The Takeaway from Social Media in 2010


Online privacy means a lot to us, but for a majority of us, it’s only important when we know our privacy has been invaded. In social networks and social media, every time we join a new shiny network, or register for something online, we give up a little piece of our privacy, like a sculptor chipping away at a piece of marble. Sometimes knowingly, sometimes not, we’re giving up who we are to marketers and brands.

You see, every time we create a profile we are allowing someone to glimpse a little bit more about us than most might really be comfortable with; but we do it because that’s what’s asked or required of us in order to “play”; and like I said, some of you might not even know it. Some of you might not care, because hey, “we’re living in the age of uber transparency”!

Yes we have a right to know what information is being gathered about us, how it is used and whether it is gathered at all, yet most of us are too busy trying to get on the other side of an app to be bothered with reading a EULA or a TOS agreement. Why is that?

I have a feeling  that the reason is similar to when you are hearing a radio spot and at the very end of the spot you’ll hear a guy talking so fast, you have no idea what he just said, so you ignore it, Because all you really care about is the deal that was mentioned in front of the fast talking man-The carrot, the offer, the opportunity. Privacy be damned. Most marketers and companies assume correctly that making the TOS’s and EULA’s so ridiculously convoluted, that we as consumers will just get tired of reading and will click the agree button. And the devil…is buried in the details.

Facebook did the same thing when it came to compromising our privacy the first time. How many times has it changed it’s privacy policy? Most of  the 500 million users probably don’t care what is happening to their data-and that’s a scary thought; but enough of them care to call Facebook out for assuming that we are ready to alter our perception of what is acceptable in data mining- and thus we’ve able to somewhat keep them in check.  I am still not comfortable about the purported data leaks, or satisfied that Facebook is doing all it can to value my privacy, but then again it’s a 1000 times better than it initially was.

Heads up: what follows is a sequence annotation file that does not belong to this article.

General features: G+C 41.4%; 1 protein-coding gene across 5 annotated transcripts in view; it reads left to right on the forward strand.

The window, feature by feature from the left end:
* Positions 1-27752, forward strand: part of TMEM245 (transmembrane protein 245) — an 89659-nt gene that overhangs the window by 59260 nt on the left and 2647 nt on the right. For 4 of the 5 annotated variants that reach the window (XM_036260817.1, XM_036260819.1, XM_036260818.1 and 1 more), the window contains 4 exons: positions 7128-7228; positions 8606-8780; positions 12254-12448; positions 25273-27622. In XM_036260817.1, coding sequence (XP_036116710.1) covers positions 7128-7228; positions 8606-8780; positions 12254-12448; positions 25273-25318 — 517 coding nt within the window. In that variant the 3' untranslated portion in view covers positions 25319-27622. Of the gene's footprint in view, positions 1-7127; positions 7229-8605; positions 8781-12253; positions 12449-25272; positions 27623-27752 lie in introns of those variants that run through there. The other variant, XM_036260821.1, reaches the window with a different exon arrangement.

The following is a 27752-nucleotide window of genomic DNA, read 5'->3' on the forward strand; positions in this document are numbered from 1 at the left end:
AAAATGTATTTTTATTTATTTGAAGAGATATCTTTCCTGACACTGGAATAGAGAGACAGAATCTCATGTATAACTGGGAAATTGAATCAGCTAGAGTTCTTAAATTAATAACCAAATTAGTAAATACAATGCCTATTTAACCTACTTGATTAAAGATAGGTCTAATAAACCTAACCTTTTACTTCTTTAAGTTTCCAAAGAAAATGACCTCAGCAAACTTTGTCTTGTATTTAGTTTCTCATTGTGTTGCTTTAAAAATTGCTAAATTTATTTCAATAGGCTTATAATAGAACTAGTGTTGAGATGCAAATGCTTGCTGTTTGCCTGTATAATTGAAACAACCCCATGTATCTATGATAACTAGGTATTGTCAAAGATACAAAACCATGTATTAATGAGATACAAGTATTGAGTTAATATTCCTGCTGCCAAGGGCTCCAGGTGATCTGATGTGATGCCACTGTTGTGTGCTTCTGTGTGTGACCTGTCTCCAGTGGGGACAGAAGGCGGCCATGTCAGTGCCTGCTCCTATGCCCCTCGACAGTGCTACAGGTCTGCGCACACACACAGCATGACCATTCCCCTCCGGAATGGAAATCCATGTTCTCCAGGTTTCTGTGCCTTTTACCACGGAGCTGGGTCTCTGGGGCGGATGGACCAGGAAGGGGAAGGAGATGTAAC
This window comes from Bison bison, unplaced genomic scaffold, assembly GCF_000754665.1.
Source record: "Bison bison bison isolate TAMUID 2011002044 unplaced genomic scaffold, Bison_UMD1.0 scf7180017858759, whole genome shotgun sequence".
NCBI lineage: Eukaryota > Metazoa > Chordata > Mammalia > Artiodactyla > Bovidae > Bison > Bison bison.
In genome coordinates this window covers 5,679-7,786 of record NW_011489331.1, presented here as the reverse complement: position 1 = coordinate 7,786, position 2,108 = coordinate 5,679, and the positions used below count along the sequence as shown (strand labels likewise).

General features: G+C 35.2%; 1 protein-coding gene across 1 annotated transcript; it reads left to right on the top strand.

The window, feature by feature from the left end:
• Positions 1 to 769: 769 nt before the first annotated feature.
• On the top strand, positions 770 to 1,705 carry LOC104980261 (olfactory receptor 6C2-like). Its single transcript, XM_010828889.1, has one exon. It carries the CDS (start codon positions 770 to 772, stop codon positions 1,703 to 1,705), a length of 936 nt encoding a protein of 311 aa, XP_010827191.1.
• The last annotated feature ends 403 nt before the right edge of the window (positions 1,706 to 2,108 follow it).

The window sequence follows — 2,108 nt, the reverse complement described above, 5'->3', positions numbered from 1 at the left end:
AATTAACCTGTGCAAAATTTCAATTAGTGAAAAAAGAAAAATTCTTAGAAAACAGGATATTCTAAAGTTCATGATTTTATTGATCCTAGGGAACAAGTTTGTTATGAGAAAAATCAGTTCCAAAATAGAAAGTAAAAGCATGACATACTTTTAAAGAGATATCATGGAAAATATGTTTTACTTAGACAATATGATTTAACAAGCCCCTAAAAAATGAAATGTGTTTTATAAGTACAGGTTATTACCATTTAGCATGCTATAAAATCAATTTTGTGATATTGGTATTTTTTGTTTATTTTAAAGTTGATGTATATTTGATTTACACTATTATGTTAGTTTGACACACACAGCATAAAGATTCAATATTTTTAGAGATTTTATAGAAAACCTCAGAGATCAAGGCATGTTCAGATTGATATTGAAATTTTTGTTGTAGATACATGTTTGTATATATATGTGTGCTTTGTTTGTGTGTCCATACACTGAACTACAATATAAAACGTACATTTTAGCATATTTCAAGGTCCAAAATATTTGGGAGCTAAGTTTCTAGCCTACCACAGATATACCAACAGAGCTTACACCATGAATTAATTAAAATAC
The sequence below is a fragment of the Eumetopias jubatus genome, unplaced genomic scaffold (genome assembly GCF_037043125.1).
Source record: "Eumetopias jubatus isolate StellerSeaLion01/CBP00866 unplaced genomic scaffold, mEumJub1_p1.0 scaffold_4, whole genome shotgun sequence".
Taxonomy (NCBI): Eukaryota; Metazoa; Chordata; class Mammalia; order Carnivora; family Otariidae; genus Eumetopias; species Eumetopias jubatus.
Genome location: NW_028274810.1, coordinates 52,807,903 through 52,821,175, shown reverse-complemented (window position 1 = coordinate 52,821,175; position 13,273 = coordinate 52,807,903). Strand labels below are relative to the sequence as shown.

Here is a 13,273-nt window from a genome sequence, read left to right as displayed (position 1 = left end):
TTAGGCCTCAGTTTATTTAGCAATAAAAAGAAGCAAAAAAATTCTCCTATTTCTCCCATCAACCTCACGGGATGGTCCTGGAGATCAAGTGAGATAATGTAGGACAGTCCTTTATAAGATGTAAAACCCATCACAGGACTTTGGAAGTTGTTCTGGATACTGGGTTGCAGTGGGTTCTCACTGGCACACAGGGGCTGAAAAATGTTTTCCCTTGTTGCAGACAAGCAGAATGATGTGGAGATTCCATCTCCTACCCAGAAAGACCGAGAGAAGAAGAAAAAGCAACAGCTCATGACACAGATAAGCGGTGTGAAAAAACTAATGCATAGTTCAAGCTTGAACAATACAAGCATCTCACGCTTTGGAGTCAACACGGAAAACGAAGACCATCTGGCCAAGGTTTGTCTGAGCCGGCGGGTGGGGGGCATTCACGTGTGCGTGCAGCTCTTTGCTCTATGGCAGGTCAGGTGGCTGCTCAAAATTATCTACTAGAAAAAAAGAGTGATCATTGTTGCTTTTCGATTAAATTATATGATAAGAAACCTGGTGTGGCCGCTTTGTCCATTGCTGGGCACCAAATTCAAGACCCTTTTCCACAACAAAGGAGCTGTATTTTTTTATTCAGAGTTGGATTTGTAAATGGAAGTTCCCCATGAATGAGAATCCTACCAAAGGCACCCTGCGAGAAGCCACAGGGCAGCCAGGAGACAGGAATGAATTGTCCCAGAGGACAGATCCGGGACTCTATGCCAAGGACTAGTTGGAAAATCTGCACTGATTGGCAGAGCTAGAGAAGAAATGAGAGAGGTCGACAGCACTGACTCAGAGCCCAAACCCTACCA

So let me ask you something. As we head into 2011, are you cool with giving up snippets of your personal data for the sake of playing Farmville? Or being part of Groupon? or Foursquare?Are you comfortable with that? Are you truly prepared for radical transparency? I’m not sure I am just yet.

5 thoughts on “The Takeaway from Social Media in 2010

  1. The easy to share & spread information online is the main reason for the tremendous growth in the social media sites. It will be strange to us when we see our private information is shared on strangers,third parties! I think Facebook has been far ahead in controlling the privacy than it was earlier. However, the choice to share a link that has a global popularity will automatically leads our profile linked to the link’s fan-page and the content we put inside Interests/Likes in our profile page also drags our details without our control are some of the privacy control issues it has to overcome.

  2. Not ready to share private data … huh. Could it be that as you describe it, it is done in the dark of digital-back-alleys? And what about what value you get by passing by the alleys? Unless today’s social media find ways of delivering value that more than balances the risks of disclosure, they will be replaced by higher value services that provide a better value equation. Facebook, without a huge up-take on value to the eyeballs, is at risk of becoming the AOL of social-media.

  3. @Robert that is a very valid point and concern…Though at the moment, I can’t picture a better Facebook, though I know one lurks.

  4. Since I posted this, Louis Gray (no relation, though I do know him fro a common former lifetime) in his blog has called for more “value” from apps..he requesting a “value bubble.” If you want to get a conceptualization of a “better Facebook,” think “community” and think “existing affiliations.” A lot might become clear…or not.

Comments are closed.